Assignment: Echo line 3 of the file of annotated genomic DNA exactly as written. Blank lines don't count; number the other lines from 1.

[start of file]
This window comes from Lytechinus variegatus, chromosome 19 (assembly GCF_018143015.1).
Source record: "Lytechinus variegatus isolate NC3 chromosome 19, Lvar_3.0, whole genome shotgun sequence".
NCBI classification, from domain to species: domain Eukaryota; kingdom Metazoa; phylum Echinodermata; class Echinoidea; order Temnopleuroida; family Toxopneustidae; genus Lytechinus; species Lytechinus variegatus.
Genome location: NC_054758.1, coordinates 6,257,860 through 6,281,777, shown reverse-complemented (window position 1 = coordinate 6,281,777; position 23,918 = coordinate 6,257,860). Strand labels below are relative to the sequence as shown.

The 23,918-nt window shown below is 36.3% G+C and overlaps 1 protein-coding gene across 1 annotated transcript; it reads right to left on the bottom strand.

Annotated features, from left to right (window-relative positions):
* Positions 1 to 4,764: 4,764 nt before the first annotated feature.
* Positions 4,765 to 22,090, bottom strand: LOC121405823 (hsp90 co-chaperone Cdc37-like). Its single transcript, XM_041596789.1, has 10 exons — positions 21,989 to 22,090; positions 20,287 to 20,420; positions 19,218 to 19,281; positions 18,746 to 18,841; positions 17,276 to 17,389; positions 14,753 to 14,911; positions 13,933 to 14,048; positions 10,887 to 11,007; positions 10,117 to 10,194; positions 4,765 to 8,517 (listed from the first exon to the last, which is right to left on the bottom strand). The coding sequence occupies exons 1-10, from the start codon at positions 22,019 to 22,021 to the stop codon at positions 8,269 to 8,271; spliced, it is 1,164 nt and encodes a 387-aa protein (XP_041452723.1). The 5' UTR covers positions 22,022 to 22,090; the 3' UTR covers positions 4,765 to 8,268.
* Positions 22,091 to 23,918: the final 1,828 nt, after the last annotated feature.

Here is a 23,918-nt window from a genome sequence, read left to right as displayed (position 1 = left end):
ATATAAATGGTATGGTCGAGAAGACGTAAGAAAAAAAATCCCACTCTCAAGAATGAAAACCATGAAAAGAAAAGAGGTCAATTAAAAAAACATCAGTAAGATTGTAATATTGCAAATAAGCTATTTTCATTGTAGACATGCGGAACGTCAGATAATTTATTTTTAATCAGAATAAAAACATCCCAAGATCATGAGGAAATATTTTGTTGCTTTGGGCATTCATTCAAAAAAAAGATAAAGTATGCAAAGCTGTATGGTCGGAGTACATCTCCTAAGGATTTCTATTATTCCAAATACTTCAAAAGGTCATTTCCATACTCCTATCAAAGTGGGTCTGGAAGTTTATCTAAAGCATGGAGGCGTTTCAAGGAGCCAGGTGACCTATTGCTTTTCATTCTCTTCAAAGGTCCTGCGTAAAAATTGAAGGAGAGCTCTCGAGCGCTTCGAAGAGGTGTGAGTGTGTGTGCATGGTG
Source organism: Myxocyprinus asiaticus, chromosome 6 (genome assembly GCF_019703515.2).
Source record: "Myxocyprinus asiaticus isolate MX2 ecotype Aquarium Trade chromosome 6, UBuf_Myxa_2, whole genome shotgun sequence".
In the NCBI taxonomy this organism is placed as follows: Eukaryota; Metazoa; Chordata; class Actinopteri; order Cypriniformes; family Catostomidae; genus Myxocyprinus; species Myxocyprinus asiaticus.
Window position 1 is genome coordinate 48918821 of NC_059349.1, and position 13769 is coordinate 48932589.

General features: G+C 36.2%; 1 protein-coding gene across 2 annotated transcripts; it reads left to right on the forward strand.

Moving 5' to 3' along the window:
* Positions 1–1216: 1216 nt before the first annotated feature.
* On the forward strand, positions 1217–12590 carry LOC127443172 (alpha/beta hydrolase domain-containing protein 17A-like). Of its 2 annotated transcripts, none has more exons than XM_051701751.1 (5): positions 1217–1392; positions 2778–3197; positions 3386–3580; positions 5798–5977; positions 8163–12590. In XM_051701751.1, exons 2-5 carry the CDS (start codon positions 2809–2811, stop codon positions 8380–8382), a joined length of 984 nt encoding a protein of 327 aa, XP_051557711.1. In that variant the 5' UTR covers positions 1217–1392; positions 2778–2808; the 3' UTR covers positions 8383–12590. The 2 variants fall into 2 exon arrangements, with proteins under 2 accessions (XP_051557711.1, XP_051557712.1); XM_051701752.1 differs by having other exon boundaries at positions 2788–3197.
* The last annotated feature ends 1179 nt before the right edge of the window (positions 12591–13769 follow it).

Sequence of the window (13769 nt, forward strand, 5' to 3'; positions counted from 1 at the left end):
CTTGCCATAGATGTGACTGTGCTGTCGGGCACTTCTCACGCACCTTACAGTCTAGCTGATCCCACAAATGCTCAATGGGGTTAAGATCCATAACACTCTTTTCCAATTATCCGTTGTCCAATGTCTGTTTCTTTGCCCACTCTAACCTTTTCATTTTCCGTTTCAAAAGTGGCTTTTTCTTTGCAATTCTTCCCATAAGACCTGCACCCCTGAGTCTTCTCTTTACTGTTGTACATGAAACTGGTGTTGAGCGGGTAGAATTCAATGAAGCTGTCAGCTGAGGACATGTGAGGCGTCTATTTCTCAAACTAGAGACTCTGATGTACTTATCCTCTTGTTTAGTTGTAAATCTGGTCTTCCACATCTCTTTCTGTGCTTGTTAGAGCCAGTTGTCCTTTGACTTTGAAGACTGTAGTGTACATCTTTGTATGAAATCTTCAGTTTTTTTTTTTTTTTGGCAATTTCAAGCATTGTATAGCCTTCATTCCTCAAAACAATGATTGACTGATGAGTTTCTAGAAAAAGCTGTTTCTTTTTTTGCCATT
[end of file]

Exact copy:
NCBI classification, from domain to species: domain Eukaryota; kingdom Metazoa; phylum Echinodermata; class Echinoidea; order Temnopleuroida; family Toxopneustidae; genus Lytechinus; species Lytechinus variegatus.